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Land use, settlement are key to avoiding disaster

By Vision Reporter

Added 24th March 2010 03:00 AM

I am intrigued by the remarks attributed to MP Wopuwa in the press March 23, about a court injunction issued against Uganda Wildlife Authority (UWA) that allowed people to continue cultivating and building settlements right into the Mt. Elgon National Park.

I am intrigued by the remarks attributed to MP Wopuwa in the press March 23, about a court injunction issued against Uganda Wildlife Authority (UWA) that allowed people to continue cultivating and building settlements right into the Mt. Elgon National Park.

By Moses Mapesa

I am intrigued by the remarks attributed to MP Wopuwa in the press March 23, about a court injunction issued against Uganda Wildlife Authority (UWA) that allowed people to continue cultivating and building settlements right into the Mt. Elgon National Park.

UWA is accused of having allowed people to settle in the areas of Bumbo, Soono, Bupoto, Bwabwala of Manafwa district where there is now looming danger of a landslide that could kill over 10,000 people. The settlement was done with impunity as no injunction could have allowed continued clearance of a national park.

UWA fought many battles with the community, local leaders and High Court to stop settlement in the national park, but was condemned, criticised and even labelled anti-government by various leaders and human rights groups. If only we had all spoken with one voice and acted together, we would be planning together on how to minimise any unforeseen looming disaster.

Again people are refusing to move because they want to be buried where their grandfather’s graves are, and the MP is only lamenting. The Resident District Commissioner of Manafwa worked so hard with UWA to stop the encroachment in this area, but was overwhelmed by non-cooperation from other leaders. And even now, unless there is total cooperation from all, we shall soon see more people and property buried alive and continue with the blame game and appeals for help.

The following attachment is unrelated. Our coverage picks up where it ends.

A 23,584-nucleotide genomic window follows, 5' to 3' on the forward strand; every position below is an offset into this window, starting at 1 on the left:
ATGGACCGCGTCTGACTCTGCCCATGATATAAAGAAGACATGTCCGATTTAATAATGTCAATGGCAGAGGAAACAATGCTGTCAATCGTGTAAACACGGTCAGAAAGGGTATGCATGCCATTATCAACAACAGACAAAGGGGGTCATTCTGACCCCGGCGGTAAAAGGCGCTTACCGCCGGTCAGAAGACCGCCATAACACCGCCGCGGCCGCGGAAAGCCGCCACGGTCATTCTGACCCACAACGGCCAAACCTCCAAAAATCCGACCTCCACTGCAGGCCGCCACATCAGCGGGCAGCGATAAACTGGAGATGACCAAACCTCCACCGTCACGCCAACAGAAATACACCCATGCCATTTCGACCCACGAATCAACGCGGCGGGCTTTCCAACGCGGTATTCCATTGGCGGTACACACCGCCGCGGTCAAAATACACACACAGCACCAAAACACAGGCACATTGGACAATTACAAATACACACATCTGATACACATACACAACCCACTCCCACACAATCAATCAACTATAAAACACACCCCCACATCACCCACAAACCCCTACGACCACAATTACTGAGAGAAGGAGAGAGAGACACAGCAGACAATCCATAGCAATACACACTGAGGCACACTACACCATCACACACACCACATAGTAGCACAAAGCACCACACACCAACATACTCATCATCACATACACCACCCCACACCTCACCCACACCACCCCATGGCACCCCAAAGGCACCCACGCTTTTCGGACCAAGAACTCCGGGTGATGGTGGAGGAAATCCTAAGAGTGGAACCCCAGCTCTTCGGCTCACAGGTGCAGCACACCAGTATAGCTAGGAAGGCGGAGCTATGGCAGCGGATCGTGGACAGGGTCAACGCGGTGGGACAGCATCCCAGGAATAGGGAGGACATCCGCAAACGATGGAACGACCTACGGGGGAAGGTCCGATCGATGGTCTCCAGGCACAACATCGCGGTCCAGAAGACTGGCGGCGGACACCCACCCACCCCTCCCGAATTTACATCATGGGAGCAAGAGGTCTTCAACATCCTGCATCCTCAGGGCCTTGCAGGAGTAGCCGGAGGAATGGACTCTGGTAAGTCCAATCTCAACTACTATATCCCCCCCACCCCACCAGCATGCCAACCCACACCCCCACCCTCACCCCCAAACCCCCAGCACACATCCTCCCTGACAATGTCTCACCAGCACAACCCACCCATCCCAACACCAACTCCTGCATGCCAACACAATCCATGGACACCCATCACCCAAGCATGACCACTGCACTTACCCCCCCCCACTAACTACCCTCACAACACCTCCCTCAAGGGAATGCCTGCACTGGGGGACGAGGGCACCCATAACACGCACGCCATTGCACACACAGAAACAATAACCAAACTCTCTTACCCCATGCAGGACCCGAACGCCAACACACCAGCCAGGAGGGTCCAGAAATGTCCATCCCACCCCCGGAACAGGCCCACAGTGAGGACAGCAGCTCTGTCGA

In my previous article on this subject, I said UWA mourns with the rest of the Bamasaba and cannot take advantage of a difficult situation. Now the mourning is over and we must all work together to avoid more disasters, but we can only avoid them if we speak with one voice and take collective action.

The local leaders, MPs and human rights groups are always at the forefront of “defending” people against UWA. Everytime we do our job, be it in Mt. Elgon, Pian Upe, Matheniko Bokora, Lake Mburo, Bwindi, Rwenzori name it, we are said to be inhuman’ — we care only about wild animals. Let us now collectively defend the people against these looming natural calamities.

Protected areas are not protected for wild animals or fish or water or trees per se, but for the benefit of mankind. Land use planning and settlement patterns are key in avoiding disaster. Conservation is about wise use of resources not unwise use by massive clearance of fragile areas for settlement or agriculture. I think now it is clear that we have been somewhat unwise in the use of our natural resources.

Already we have depleted our fish stocks in all the major lakes, cleared most of the wetlands, encroached on forest reserves and now we are going into oil and gas production again inside “protected areas”. Unless we learn from the past disasters, I say more disasters will happen and even worse ones.